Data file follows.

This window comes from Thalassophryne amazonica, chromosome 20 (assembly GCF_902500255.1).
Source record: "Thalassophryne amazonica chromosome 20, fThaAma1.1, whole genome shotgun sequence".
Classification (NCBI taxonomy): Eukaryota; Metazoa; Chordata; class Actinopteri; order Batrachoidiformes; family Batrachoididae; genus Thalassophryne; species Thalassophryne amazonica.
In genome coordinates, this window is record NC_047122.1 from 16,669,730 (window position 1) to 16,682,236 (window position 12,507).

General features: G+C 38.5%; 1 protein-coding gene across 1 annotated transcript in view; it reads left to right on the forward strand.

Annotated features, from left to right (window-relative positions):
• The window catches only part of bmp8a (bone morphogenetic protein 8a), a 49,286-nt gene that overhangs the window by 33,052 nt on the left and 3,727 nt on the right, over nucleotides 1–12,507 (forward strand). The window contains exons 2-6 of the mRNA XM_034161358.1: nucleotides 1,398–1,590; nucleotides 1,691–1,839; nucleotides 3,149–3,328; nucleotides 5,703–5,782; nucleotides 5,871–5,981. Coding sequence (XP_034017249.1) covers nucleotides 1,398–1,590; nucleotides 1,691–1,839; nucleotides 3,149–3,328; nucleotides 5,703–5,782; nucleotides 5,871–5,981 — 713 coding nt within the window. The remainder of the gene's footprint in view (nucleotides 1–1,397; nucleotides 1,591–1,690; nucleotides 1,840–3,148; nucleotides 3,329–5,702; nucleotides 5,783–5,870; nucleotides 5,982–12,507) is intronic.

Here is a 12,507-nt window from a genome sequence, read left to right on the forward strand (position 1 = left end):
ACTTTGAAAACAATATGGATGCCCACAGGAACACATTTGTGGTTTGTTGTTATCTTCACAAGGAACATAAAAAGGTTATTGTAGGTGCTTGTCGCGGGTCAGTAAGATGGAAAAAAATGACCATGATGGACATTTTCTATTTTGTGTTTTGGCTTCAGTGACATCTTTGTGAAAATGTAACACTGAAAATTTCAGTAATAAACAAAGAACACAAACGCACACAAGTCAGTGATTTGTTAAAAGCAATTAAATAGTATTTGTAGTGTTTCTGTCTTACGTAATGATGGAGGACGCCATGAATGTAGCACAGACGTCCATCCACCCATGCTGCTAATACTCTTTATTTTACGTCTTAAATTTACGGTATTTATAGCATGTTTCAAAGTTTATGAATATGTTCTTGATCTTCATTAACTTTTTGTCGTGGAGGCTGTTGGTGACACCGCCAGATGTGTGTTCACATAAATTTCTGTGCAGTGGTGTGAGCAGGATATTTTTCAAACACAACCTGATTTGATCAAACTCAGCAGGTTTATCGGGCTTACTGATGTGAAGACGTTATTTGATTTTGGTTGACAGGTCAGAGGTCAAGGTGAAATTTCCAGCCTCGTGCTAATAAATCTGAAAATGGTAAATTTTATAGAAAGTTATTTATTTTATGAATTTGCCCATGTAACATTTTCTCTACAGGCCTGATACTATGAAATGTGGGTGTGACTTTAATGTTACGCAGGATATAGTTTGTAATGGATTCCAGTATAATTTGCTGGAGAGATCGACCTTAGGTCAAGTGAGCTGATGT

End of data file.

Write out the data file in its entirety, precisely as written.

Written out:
This window comes from Thalassophryne amazonica, chromosome 20 (assembly GCF_902500255.1).
Source record: "Thalassophryne amazonica chromosome 20, fThaAma1.1, whole genome shotgun sequence".
Classification (NCBI taxonomy): Eukaryota; Metazoa; Chordata; class Actinopteri; order Batrachoidiformes; family Batrachoididae; genus Thalassophryne; species Thalassophryne amazonica.
In genome coordinates, this window is record NC_047122.1 from 16,669,730 (window position 1) to 16,682,236 (window position 12,507).

General features: G+C 38.5%; 1 protein-coding gene across 1 annotated transcript in view; it reads left to right on the forward strand.

Annotated features, from left to right (window-relative positions):
• The window catches only part of bmp8a (bone morphogenetic protein 8a), a 49,286-nt gene that overhangs the window by 33,052 nt on the left and 3,727 nt on the right, over nucleotides 1–12,507 (forward strand). The window contains exons 2-6 of the mRNA XM_034161358.1: nucleotides 1,398–1,590; nucleotides 1,691–1,839; nucleotides 3,149–3,328; nucleotides 5,703–5,782; nucleotides 5,871–5,981. Coding sequence (XP_034017249.1) covers nucleotides 1,398–1,590; nucleotides 1,691–1,839; nucleotides 3,149–3,328; nucleotides 5,703–5,782; nucleotides 5,871–5,981 — 713 coding nt within the window. The remainder of the gene's footprint in view (nucleotides 1–1,397; nucleotides 1,591–1,690; nucleotides 1,840–3,148; nucleotides 3,329–5,702; nucleotides 5,783–5,870; nucleotides 5,982–12,507) is intronic.

Here is a 12,507-nt window from a genome sequence, read left to right on the forward strand (position 1 = left end):
ACTTTGAAAACAATATGGATGCCCACAGGAACACATTTGTGGTTTGTTGTTATCTTCACAAGGAACATAAAAAGGTTATTGTAGGTGCTTGTCGCGGGTCAGTAAGATGGAAAAAAATGACCATGATGGACATTTTCTATTTTGTGTTTTGGCTTCAGTGACATCTTTGTGAAAATGTAACACTGAAAATTTCAGTAATAAACAAAGAACACAAACGCACACAAGTCAGTGATTTGTTAAAAGCAATTAAATAGTATTTGTAGTGTTTCTGTCTTACGTAATGATGGAGGACGCCATGAATGTAGCACAGACGTCCATCCACCCATGCTGCTAATACTCTTTATTTTACGTCTTAAATTTACGGTATTTATAGCATGTTTCAAAGTTTATGAATATGTTCTTGATCTTCATTAACTTTTTGTCGTGGAGGCTGTTGGTGACACCGCCAGATGTGTGTTCACATAAATTTCTGTGCAGTGGTGTGAGCAGGATATTTTTCAAACACAACCTGATTTGATCAAACTCAGCAGGTTTATCGGGCTTACTGATGTGAAGACGTTATTTGATTTTGGTTGACAGGTCAGAGGTCAAGGTGAAATTTCCAGCCTCGTGCTAATAAATCTGAAAATGGTAAATTTTATAGAAAGTTATTTATTTTATGAATTTGCCCATGTAACATTTTCTCTACAGGCCTGATACTATGAAATGTGGGTGTGACTTTAATGTTACGCAGGATATAGTTTGTAATGGATTCCAGTATAATTTGCTGGAGAGATCGACCTTAGGTCAAGTGAGCTGATGT